Here, apparently, was boundless power without even the responsibilities of conscience, as inmates were stripped of clothes and dignity, and patronised by burly, dimwitted guards. A heavily accented shrink straight out of a New Yorker cartoon repeatedly asked a sex offender, 'How do you feel about doing crimes like this?', as if he were one of those reporters who prize feeling over thinking. The inmate clearly felt uncomfortable, but then he had a camera lens thrust in his face as a doctor asked him how often he masturbated. Two or three times a day didn't seem excessive - given that the only other recreational option offered seemed to be 'glee-club' singing - but the doctor thought this was bad. 'And you never haff a guilt feeling when you masturbate?' he asked, as if that was the entire point of the activity.
The routine nakedness was the most revealing symbol of a power relationship based at best on the convenience of the incarcerator rather than the needs of the incarcerated. Usually, it went further than that, a systematic humiliation intended to remind inmates just how dependent they were upon their captors' small mercies. In the most bile-rising sequence, a skeletal inmate was pinned to a table as a male nurse, puffing on a cigarette, shoved a greased rubber feeding-tube down the man's nasal passage. The restraining guards looked on admiringly, praising the smoker's expertise. 'He's a veteran,' said one. The inmate said nothing.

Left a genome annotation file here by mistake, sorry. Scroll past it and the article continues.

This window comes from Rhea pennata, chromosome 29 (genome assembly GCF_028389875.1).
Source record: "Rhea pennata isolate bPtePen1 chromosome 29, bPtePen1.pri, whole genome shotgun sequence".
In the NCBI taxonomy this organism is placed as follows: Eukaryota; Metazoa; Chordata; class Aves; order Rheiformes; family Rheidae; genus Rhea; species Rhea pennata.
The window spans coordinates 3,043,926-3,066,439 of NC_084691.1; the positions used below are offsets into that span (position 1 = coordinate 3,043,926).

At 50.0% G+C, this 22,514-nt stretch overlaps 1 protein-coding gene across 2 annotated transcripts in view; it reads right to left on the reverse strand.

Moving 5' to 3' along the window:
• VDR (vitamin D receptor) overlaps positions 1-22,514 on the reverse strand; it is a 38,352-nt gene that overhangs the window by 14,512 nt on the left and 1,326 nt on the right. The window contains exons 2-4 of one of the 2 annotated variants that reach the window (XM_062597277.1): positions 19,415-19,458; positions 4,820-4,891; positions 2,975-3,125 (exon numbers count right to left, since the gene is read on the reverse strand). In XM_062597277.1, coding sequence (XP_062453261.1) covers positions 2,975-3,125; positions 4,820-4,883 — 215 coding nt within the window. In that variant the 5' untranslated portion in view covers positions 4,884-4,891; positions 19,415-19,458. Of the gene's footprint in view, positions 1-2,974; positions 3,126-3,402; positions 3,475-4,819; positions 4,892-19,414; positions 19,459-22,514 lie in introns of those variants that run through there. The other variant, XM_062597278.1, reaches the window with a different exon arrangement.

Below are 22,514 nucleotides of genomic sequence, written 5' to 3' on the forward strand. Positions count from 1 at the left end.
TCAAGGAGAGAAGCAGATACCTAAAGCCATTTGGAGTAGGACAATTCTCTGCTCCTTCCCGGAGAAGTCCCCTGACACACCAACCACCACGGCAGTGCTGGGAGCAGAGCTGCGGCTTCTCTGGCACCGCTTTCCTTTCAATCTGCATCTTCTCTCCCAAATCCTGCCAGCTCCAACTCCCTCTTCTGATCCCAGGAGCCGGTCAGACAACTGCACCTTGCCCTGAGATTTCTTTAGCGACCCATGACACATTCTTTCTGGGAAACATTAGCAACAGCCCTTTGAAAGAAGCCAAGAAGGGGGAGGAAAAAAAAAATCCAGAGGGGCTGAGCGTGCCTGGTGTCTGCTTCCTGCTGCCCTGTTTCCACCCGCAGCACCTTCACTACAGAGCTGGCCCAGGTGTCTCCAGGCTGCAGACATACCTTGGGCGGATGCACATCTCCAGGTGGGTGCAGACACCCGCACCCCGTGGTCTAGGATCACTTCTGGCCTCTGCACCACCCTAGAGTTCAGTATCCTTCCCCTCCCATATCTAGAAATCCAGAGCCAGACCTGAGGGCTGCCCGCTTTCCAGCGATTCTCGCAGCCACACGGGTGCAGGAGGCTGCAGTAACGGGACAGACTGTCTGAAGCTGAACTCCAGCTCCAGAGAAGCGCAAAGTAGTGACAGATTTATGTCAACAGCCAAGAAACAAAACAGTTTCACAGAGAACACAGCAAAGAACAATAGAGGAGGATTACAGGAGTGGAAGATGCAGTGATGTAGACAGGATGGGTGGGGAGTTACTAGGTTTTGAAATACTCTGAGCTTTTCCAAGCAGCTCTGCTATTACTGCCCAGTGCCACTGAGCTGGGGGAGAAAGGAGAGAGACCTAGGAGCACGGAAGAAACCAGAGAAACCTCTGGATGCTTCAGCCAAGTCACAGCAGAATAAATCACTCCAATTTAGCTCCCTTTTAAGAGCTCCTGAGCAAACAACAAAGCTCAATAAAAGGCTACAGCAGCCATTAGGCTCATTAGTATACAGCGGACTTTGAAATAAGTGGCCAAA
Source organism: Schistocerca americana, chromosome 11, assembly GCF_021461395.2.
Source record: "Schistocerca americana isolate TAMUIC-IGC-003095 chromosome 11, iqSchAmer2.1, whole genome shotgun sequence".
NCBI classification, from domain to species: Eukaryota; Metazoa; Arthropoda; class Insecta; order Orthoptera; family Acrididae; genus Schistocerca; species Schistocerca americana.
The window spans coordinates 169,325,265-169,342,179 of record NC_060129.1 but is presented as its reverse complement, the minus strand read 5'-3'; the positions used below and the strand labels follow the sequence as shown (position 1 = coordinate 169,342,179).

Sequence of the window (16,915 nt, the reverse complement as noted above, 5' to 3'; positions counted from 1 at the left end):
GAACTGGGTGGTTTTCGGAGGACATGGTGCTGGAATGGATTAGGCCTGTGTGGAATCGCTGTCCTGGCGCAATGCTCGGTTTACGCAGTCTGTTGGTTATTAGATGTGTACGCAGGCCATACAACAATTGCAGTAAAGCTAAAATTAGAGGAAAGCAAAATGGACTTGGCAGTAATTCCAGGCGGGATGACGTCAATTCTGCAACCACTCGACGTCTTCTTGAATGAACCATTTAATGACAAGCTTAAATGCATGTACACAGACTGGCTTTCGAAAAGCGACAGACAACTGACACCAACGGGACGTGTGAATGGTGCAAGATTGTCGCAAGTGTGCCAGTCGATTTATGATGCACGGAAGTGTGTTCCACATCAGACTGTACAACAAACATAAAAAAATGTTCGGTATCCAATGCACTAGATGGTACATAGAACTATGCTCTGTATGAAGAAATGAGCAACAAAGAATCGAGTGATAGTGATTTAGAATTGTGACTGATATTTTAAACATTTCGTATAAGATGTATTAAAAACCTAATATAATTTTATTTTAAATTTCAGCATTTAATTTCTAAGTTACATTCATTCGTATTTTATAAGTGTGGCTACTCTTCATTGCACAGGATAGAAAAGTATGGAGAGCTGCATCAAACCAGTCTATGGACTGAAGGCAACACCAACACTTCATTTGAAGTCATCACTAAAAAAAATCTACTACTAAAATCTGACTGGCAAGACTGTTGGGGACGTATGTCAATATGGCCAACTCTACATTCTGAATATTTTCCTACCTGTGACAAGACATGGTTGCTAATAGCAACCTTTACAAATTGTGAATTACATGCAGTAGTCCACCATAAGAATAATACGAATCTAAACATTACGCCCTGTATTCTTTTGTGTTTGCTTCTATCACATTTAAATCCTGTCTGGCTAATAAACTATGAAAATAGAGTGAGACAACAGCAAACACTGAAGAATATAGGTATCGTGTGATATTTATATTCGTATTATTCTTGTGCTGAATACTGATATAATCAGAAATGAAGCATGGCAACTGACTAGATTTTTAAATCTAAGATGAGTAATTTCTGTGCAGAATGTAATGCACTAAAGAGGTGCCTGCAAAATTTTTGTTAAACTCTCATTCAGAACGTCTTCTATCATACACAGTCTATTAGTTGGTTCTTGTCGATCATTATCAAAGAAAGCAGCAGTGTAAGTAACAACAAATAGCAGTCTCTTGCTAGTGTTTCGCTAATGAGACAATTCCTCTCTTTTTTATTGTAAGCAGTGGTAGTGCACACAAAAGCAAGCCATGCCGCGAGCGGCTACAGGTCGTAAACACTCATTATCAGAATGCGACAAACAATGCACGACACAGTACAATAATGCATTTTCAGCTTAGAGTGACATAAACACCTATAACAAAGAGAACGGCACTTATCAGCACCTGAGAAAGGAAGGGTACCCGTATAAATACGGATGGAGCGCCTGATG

One desperate detainee, diagnosed as a paranoid schizophrenic, asked how he could be expected to show the improvement required for release from a place which was itself responsible for his worsening condition. Originally sent for observation, he had been stuck there for a year and a half: small wonder, he argued, that he seemed paranoid. The doctors smugly ridiculed his argument before prescribing another cocktail of mood-altering drugs about whose effects they were clearly uncertain.
In between the horrors, Wiseman's camera caught the merely weird. A babbling lunatic declaimed loudly in disconnected phrases drawn from the speech of doctor, lawyer, priest and policeman, forever locked into an alien vocabulary of authority figures. In the exercise yard, an apocalyptic conspiracy theorist ranted on about the evils of religion, as near by another inmate sang a hymn while standing on his head. You could see his point: this was a topsy-turvy world with every man for himself, and God, apparently, against all.
Sunday was National Conception Day for the BBC. In Malcolm McKay's film Maria's Child (BBC 2, Sunday), part of the 'Screen 2' series, dancer Maria (Yolanda Vazquez) fought against the interest-groups and pressures (work, family and church) trying to influence her after she accidentally got pregnant. Things were complicated by her belief that the foetus was talking to her, egging her on in whatever she decided - most absurdly shouting 'Ole' as she auditioned for a role in a flamenco musical. It didn't clarify or animate the abortion issue in the way McKay presumably hoped; ultimately, it all boiled down to Maria's assertion, as she chose career over family: 'If I don't do it, I won't be me.'
Earlier, Charlie (James Wilby) and Barbara (Suzanne Burden) had been desperately trying to conceive in You, Me and It (BBC 1, Sunday), the first of a three-part comedy of the kind the Radio Times calls 'bittersweet'. Here it meant a miserable time was had by all while a bizarre rugby metaphor was chased all over a script serenely untroubled by humour.Reuse content